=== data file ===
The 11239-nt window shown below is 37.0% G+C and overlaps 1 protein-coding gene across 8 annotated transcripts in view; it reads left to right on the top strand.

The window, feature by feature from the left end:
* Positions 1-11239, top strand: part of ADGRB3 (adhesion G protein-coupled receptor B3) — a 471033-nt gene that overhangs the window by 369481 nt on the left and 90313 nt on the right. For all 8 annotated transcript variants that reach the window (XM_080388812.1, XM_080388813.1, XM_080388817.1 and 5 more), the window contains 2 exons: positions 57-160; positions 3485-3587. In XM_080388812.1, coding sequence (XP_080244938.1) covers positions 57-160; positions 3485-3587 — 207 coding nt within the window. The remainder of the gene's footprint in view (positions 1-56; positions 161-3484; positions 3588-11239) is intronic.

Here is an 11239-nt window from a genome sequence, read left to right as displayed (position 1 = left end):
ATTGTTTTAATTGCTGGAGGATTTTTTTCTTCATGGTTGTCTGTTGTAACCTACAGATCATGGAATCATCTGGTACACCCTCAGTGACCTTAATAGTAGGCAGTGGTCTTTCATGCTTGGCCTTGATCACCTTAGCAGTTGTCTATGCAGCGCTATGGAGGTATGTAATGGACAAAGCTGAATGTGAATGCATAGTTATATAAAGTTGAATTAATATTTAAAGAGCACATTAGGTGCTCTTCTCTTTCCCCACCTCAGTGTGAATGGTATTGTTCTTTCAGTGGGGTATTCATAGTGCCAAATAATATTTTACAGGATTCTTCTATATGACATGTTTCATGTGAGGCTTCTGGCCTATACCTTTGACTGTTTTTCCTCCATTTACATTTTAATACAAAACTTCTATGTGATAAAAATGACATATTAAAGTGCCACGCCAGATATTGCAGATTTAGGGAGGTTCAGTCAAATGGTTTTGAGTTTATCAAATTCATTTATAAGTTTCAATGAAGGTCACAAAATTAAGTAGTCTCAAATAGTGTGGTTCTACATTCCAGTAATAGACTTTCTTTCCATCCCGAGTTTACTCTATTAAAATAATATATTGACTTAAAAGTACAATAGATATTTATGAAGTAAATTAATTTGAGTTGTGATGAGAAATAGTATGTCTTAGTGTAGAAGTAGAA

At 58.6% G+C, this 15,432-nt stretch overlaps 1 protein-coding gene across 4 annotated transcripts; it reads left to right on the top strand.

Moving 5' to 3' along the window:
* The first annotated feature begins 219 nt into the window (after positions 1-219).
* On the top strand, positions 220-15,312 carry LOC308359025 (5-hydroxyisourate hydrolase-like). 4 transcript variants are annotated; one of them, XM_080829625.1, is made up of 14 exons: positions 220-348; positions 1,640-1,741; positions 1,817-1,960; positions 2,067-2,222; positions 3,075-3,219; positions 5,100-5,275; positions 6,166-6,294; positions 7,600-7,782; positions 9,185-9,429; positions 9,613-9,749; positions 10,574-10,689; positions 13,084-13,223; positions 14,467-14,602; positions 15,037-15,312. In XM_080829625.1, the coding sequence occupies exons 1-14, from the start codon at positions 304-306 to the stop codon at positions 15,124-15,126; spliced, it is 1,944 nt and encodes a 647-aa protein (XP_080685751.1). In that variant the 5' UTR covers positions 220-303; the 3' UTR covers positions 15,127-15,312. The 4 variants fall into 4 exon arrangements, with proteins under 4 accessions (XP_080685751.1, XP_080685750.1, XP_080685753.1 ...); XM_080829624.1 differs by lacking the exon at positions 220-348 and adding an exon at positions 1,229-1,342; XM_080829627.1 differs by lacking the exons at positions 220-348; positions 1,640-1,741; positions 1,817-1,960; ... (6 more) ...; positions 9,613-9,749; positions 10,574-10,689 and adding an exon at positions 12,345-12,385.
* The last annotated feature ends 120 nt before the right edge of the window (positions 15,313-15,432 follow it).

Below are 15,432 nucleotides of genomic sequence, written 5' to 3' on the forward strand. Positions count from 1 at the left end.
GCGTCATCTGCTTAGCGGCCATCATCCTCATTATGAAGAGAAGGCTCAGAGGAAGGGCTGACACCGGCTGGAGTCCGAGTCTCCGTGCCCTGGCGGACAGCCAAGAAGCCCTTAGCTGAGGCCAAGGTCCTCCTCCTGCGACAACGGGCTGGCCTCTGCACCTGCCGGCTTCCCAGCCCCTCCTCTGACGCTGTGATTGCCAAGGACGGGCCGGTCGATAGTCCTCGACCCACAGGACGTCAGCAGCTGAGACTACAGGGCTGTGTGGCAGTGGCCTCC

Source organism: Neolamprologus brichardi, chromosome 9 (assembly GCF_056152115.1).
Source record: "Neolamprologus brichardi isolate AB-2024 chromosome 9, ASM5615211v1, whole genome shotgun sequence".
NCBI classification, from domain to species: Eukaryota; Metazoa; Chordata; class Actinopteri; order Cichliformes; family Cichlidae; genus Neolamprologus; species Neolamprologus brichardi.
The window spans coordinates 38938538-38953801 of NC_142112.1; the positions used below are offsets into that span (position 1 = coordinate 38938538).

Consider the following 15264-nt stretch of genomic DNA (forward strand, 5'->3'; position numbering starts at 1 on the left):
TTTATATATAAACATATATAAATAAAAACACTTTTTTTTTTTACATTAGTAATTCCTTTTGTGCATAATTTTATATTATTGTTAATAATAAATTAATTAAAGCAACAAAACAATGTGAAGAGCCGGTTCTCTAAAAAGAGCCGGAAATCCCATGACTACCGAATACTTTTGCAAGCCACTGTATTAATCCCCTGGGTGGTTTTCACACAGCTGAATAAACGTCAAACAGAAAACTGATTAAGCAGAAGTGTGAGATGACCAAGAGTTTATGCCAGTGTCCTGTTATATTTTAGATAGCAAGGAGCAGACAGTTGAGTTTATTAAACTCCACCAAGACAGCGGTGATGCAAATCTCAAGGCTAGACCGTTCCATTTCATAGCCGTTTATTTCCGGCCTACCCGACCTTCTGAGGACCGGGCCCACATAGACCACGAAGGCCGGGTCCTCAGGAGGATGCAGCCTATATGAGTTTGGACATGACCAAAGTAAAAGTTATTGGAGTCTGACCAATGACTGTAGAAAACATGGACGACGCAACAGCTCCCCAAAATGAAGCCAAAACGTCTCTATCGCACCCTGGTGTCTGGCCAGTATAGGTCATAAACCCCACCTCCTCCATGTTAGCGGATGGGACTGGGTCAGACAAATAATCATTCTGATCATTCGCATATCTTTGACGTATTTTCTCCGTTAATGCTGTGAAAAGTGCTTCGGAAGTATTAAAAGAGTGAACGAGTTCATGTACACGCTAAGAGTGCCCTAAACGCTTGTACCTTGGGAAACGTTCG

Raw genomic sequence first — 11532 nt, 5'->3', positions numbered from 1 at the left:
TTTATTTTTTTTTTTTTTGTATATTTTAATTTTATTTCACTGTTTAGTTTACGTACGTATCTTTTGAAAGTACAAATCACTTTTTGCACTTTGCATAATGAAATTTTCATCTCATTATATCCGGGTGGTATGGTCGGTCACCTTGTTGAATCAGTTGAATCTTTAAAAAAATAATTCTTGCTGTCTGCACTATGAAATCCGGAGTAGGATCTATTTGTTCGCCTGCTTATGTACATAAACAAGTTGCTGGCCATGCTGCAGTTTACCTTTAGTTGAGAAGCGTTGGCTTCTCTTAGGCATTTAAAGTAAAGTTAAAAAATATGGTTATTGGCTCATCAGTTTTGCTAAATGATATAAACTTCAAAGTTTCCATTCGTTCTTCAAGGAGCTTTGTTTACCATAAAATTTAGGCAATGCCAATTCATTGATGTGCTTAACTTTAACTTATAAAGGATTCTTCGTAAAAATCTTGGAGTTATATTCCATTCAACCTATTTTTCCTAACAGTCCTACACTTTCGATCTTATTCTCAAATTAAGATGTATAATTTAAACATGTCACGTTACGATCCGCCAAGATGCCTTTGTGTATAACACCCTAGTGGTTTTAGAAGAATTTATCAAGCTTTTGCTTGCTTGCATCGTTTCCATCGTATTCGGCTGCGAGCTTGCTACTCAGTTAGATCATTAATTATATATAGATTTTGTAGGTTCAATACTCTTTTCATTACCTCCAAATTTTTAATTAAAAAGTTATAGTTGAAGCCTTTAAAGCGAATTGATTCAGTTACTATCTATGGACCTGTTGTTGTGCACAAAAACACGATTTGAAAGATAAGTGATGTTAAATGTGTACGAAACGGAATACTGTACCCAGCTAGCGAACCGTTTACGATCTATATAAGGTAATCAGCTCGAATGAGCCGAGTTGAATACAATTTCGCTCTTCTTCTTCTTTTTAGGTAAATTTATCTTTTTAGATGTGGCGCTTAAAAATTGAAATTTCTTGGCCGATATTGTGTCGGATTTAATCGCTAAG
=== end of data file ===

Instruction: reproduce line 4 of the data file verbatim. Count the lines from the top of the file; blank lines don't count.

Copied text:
Here is an 11239-nt window from a genome sequence, read left to right as displayed (position 1 = left end):